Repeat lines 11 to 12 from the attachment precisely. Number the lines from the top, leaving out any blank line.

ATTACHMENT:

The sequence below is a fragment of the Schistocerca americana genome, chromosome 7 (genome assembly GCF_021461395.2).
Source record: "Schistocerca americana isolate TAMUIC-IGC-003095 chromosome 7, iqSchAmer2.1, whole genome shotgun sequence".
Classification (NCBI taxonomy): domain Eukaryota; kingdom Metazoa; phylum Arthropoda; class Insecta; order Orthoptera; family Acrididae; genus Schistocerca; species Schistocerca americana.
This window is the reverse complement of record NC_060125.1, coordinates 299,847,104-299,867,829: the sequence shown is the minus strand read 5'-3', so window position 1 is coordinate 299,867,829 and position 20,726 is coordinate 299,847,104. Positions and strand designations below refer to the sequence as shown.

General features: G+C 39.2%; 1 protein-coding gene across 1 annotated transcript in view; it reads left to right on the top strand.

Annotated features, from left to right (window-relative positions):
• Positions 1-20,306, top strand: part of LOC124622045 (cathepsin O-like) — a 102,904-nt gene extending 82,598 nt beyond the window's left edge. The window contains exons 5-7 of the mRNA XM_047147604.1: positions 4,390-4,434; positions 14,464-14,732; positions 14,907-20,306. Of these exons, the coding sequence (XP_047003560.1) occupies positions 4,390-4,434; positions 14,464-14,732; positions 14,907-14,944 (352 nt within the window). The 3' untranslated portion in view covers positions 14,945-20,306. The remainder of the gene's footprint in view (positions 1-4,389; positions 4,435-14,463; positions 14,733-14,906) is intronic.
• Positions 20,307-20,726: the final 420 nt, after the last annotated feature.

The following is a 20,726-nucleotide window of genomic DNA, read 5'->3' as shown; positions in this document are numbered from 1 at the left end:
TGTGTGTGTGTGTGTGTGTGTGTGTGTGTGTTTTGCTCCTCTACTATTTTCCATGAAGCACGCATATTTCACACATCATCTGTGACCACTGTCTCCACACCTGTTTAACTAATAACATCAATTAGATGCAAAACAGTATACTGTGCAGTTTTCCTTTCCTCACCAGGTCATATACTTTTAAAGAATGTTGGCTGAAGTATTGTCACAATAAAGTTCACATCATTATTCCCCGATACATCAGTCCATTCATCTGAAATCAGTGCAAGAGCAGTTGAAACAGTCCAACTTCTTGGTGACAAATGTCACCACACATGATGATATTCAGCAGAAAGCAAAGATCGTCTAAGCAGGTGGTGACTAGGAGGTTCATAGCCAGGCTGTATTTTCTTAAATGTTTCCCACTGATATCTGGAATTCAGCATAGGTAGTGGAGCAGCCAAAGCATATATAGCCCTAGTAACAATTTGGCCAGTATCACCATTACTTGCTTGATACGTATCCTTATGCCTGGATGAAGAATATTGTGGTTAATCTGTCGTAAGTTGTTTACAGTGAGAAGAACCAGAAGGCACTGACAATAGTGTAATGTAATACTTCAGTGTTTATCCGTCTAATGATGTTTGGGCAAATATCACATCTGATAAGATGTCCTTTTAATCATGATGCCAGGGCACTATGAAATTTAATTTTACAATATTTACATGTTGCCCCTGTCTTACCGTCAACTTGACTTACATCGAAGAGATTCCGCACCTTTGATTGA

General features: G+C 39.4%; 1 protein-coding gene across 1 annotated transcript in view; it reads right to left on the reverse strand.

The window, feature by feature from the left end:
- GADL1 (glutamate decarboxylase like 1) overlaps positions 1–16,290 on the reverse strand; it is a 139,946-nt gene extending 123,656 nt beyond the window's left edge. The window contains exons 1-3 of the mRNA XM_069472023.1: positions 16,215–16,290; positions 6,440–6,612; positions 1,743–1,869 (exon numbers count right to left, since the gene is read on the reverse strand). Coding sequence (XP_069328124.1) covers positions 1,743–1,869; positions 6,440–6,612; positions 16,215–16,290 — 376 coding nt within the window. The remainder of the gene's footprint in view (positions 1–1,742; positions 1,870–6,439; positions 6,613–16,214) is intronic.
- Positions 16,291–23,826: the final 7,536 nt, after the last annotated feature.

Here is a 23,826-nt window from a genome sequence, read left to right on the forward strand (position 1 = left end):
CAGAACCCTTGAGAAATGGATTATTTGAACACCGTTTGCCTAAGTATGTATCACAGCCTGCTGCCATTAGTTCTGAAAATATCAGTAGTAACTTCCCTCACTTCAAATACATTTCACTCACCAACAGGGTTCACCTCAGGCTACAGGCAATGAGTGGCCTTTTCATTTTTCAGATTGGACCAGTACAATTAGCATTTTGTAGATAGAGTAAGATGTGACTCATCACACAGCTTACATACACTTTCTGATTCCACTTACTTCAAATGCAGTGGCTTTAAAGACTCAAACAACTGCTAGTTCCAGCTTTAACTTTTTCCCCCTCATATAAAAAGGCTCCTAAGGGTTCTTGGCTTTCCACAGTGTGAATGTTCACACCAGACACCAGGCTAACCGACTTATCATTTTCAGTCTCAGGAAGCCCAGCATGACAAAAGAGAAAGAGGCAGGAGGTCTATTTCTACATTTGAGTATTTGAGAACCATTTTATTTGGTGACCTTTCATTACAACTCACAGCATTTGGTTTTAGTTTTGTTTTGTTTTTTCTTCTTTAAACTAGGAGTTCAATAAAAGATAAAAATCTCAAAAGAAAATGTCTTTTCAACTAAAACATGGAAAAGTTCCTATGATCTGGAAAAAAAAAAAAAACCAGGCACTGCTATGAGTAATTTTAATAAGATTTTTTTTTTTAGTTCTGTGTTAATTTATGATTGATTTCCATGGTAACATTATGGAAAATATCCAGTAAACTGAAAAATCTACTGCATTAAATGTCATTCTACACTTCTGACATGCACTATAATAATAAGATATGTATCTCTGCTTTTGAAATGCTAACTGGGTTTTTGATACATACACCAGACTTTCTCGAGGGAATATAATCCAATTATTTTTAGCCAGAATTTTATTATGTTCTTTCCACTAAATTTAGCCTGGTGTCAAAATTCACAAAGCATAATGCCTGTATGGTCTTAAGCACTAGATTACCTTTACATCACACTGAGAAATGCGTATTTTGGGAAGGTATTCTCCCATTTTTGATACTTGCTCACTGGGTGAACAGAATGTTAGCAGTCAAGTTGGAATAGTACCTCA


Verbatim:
General features: G+C 39.4%; 1 protein-coding gene across 1 annotated transcript in view; it reads right to left on the reverse strand.

The window, feature by feature from the left end: